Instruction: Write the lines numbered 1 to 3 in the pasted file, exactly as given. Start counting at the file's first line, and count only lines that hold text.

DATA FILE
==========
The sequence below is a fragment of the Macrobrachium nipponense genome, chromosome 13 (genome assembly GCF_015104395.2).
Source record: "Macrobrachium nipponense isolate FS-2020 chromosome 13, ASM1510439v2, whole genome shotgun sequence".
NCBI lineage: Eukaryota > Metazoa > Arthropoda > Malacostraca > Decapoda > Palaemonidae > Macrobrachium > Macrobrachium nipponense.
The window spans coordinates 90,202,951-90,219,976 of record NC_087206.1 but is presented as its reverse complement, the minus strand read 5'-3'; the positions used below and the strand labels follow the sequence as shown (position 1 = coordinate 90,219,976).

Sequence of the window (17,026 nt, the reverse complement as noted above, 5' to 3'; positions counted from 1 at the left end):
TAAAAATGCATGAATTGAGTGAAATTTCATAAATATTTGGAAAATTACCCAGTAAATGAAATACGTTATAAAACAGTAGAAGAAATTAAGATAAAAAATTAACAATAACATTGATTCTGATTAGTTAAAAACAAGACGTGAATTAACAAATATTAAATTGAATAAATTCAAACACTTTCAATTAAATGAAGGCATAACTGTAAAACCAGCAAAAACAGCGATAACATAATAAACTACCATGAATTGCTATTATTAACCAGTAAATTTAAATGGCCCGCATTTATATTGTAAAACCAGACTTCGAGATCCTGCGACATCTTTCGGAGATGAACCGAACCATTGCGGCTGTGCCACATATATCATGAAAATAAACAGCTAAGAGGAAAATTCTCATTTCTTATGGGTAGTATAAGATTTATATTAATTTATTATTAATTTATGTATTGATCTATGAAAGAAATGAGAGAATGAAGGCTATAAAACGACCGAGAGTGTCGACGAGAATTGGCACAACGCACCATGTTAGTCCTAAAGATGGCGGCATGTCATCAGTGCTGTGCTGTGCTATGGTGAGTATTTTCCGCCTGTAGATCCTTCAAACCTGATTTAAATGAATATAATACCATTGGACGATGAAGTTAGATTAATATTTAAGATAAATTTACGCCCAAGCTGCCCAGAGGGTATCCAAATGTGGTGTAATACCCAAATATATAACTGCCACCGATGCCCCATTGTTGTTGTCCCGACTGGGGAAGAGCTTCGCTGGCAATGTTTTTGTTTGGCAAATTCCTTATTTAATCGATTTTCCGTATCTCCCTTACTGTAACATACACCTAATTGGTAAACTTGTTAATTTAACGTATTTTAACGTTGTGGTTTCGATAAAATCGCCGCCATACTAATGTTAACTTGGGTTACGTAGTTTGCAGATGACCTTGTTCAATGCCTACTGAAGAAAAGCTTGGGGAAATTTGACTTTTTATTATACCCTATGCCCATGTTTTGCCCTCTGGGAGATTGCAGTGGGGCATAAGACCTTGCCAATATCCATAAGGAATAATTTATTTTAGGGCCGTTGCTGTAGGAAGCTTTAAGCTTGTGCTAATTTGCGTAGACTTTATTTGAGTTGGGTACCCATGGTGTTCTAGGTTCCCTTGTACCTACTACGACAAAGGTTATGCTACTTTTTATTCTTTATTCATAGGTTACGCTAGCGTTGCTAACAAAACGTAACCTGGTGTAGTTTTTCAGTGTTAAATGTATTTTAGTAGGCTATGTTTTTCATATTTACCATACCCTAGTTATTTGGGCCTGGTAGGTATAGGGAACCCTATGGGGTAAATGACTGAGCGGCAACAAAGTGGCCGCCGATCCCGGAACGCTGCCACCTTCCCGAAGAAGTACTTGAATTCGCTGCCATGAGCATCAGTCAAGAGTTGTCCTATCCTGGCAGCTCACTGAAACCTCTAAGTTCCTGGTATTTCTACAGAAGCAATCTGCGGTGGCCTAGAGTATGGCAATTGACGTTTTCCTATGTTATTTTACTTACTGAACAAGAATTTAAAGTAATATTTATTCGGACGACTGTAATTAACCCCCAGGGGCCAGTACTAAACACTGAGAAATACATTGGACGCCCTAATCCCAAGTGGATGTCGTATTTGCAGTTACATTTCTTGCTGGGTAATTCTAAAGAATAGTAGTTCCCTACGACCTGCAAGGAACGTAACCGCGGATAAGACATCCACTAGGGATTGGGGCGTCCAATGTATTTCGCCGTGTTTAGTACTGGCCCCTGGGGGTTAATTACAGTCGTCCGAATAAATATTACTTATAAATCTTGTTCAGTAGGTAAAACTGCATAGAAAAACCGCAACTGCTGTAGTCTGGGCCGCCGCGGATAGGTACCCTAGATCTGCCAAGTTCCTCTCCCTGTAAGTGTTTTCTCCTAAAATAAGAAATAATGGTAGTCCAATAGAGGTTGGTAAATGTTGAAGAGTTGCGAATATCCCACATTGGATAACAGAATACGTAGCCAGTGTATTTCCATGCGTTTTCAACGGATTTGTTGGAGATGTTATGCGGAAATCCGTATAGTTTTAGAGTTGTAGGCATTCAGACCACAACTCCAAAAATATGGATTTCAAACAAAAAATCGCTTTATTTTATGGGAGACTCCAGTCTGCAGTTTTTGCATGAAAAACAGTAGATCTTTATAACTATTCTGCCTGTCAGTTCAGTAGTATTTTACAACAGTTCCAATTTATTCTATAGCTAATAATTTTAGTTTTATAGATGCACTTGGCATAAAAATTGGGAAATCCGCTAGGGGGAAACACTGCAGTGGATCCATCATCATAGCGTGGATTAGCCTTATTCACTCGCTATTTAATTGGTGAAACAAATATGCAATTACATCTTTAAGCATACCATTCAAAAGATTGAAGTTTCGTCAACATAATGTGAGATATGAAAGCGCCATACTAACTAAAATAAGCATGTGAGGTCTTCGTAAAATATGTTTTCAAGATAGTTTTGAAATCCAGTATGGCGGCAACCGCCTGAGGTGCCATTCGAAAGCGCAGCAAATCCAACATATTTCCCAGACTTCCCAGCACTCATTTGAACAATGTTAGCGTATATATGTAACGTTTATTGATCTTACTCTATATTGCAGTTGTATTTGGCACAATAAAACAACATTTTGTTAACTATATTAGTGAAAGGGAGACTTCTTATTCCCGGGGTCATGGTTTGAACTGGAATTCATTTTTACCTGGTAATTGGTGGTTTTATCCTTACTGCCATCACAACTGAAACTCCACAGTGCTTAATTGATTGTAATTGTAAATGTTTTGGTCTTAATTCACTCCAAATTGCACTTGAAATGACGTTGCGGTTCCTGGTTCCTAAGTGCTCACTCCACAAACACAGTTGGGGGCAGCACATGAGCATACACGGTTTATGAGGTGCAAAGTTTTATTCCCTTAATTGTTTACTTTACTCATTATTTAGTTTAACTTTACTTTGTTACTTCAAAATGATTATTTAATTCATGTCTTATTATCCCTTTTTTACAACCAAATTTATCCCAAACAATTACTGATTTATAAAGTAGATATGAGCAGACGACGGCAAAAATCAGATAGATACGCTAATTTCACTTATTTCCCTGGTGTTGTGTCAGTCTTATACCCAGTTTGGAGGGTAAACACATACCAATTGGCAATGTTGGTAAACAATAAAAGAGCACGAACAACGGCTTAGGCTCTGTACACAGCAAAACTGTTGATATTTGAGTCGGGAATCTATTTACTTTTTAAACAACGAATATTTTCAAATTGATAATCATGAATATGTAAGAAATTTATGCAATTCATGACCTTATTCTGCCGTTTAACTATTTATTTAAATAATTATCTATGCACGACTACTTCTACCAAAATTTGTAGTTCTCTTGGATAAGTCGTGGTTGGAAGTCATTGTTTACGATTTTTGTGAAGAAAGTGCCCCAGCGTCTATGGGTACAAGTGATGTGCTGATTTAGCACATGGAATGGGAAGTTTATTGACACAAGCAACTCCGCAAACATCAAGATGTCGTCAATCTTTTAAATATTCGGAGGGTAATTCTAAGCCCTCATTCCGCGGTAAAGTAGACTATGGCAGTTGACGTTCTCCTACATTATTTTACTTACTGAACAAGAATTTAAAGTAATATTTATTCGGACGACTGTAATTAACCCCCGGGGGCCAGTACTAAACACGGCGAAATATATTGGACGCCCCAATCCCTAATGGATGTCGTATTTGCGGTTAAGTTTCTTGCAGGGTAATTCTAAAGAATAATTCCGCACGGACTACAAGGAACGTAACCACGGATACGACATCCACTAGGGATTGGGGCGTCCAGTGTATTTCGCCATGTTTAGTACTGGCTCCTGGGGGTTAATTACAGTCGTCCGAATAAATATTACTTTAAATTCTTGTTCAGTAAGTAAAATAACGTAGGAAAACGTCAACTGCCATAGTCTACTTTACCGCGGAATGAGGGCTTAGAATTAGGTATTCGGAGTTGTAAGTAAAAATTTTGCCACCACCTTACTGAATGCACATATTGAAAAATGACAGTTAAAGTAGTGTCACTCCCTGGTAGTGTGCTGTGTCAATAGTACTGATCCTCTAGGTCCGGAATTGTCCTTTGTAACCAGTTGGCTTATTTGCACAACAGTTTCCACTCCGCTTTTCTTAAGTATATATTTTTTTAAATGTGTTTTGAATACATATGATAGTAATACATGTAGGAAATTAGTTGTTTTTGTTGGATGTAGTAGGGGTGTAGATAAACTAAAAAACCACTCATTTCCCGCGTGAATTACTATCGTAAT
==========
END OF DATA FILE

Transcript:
The sequence below is a fragment of the Macrobrachium nipponense genome, chromosome 13 (genome assembly GCF_015104395.2).
Source record: "Macrobrachium nipponense isolate FS-2020 chromosome 13, ASM1510439v2, whole genome shotgun sequence".
NCBI lineage: Eukaryota > Metazoa > Arthropoda > Malacostraca > Decapoda > Palaemonidae > Macrobrachium > Macrobrachium nipponense.